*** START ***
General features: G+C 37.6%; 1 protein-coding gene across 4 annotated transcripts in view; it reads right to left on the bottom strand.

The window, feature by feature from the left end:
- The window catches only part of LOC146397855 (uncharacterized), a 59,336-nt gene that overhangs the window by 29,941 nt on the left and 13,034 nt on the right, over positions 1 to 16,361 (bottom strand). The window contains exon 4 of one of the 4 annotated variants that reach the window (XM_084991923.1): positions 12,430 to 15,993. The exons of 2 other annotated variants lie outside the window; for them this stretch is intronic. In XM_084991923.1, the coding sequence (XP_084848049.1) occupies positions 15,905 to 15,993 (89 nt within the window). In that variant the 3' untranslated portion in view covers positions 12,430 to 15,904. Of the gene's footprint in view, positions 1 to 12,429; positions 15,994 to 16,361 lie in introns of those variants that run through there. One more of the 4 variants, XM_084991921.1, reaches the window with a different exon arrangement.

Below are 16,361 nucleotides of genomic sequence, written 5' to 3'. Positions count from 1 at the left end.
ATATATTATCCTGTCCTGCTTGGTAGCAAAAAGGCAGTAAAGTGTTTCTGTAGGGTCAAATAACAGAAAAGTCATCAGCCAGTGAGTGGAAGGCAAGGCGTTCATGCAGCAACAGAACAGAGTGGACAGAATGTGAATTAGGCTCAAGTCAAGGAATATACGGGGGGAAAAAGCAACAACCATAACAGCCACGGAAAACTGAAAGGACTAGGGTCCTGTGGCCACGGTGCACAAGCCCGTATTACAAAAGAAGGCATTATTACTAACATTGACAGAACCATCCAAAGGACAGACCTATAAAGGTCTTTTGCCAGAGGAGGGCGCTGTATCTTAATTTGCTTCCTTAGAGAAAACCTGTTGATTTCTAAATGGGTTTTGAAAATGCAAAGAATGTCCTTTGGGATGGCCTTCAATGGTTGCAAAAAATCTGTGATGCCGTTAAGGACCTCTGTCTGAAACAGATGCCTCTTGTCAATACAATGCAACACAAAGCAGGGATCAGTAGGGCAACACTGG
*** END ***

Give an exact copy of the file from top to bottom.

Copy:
General features: G+C 37.6%; 1 protein-coding gene across 4 annotated transcripts in view; it reads right to left on the bottom strand.

The window, feature by feature from the left end:
- The window catches only part of LOC146397855 (uncharacterized), a 59,336-nt gene that overhangs the window by 29,941 nt on the left and 13,034 nt on the right, over positions 1 to 16,361 (bottom strand). The window contains exon 4 of one of the 4 annotated variants that reach the window (XM_084991923.1): positions 12,430 to 15,993. The exons of 2 other annotated variants lie outside the window; for them this stretch is intronic. In XM_084991923.1, the coding sequence (XP_084848049.1) occupies positions 15,905 to 15,993 (89 nt within the window). In that variant the 3' untranslated portion in view covers positions 12,430 to 15,904. Of the gene's footprint in view, positions 1 to 12,429; positions 15,994 to 16,361 lie in introns of those variants that run through there. One more of the 4 variants, XM_084991921.1, reaches the window with a different exon arrangement.

Below are 16,361 nucleotides of genomic sequence, written 5' to 3'. Positions count from 1 at the left end.
ATATATTATCCTGTCCTGCTTGGTAGCAAAAAGGCAGTAAAGTGTTTCTGTAGGGTCAAATAACAGAAAAGTCATCAGCCAGTGAGTGGAAGGCAAGGCGTTCATGCAGCAACAGAACAGAGTGGACAGAATGTGAATTAGGCTCAAGTCAAGGAATATACGGGGGGAAAAAGCAACAACCATAACAGCCACGGAAAACTGAAAGGACTAGGGTCCTGTGGCCACGGTGCACAAGCCCGTATTACAAAAGAAGGCATTATTACTAACATTGACAGAACCATCCAAAGGACAGACCTATAAAGGTCTTTTGCCAGAGGAGGGCGCTGTATCTTAATTTGCTTCCTTAGAGAAAACCTGTTGATTTCTAAATGGGTTTTGAAAATGCAAAGAATGTCCTTTGGGATGGCCTTCAATGGTTGCAAAAAATCTGTGATGCCGTTAAGGACCTCTGTCTGAAACAGATGCCTCTTGTCAATACAATGCAACACAAAGCAGGGATCAGTAGGGCAACACTGG